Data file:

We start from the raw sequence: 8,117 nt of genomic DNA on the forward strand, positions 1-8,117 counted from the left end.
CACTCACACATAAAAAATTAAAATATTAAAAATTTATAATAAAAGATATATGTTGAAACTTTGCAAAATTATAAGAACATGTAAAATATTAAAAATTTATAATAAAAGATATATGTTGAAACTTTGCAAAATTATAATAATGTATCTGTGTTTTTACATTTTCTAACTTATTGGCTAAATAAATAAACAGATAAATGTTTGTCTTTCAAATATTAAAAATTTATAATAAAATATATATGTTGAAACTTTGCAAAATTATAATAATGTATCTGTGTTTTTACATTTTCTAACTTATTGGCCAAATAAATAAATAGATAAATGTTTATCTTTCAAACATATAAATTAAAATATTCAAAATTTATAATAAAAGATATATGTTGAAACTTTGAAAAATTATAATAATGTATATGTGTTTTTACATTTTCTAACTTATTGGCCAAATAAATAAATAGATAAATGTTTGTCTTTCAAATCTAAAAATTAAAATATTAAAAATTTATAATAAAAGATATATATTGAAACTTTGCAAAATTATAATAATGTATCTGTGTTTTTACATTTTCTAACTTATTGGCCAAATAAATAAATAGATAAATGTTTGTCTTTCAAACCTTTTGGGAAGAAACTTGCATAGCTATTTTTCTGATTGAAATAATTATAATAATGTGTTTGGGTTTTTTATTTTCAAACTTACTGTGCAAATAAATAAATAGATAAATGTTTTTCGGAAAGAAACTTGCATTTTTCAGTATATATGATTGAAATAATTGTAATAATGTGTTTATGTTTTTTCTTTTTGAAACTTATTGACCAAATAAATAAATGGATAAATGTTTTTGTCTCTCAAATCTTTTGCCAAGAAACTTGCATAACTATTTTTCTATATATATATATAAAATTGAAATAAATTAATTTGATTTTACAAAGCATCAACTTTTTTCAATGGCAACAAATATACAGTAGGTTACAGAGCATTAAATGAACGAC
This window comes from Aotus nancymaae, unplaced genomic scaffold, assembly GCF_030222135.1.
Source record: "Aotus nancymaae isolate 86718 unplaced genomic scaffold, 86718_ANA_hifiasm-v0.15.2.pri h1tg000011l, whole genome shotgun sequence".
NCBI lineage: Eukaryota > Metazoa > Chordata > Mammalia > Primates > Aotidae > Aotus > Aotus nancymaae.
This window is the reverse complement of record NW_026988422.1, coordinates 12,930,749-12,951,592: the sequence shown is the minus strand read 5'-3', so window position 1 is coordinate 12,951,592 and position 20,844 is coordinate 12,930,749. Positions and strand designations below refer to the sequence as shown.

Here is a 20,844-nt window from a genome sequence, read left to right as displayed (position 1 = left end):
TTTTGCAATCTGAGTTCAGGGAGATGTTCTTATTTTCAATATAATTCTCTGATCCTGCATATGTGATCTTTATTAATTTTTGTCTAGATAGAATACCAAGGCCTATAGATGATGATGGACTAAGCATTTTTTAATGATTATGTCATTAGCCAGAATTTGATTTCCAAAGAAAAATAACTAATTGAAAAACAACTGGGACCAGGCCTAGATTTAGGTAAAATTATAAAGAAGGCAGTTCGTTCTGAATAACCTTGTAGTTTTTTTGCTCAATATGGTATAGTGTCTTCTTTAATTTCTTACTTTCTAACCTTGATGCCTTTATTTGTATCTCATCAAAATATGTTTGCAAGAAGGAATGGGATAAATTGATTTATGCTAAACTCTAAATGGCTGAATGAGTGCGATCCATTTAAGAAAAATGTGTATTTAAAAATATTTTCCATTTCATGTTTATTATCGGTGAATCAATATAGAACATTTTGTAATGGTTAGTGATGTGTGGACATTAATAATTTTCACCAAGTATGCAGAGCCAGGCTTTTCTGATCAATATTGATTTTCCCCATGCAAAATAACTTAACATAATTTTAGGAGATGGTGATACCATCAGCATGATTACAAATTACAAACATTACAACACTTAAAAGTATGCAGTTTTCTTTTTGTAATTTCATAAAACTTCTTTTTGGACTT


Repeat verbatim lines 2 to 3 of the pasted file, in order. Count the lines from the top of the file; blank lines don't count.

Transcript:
CACTCACACATAAAAAATTAAAATATTAAAAATTTATAATAAAAGATATATGTTGAAACTTTGCAAAATTATAAGAACATGTAAAATATTAAAAATTTATAATAAAAGATATATGTTGAAACTTTGCAAAATTATAATAATGTATCTGTGTTTTTACATTTTCTAACTTATTGGCTAAATAAATAAACAGATAAATGTTTGTCTTTCAAATATTAAAAATTTATAATAAAATATATATGTTGAAACTTTGCAAAATTATAATAATGTATCTGTGTTTTTACATTTTCTAACTTATTGGCCAAATAAATAAATAGATAAATGTTTATCTTTCAAACATATAAATTAAAATATTCAAAATTTATAATAAAAGATATATGTTGAAACTTTGAAAAATTATAATAATGTATATGTGTTTTTACATTTTCTAACTTATTGGCCAAATAAATAAATAGATAAATGTTTGTCTTTCAAATCTAAAAATTAAAATATTAAAAATTTATAATAAAAGATATATATTGAAACTTTGCAAAATTATAATAATGTATCTGTGTTTTTACATTTTCTAACTTATTGGCCAAATAAATAAATAGATAAATGTTTGTCTTTCAAACCTTTTGGGAAGAAACTTGCATAGCTATTTTTCTGATTGAAATAATTATAATAATGTGTTTGGGTTTTTTATTTTCAAACTTACTGTGCAAATAAATAAATAGATAAATGTTTTTCGGAAAGAAACTTGCATTTTTCAGTATATATGATTGAAATAATTGTAATAATGTGTTTATGTTTTTTCTTTTTGAAACTTATTGACCAAATAAATAAATGGATAAATGTTTTTGTCTCTCAAATCTTTTGCCAAGAAACTTGCATAACTATTTTTCTATATATATATATAAAATTGAAATAAATTAATTTGATTTTACAAAGCATCAACTTTTTTCAATGGCAACAAATATACAGTAGGTTACAGAGCATTAAATGAACGAC
This window comes from Aotus nancymaae, unplaced genomic scaffold, assembly GCF_030222135.1.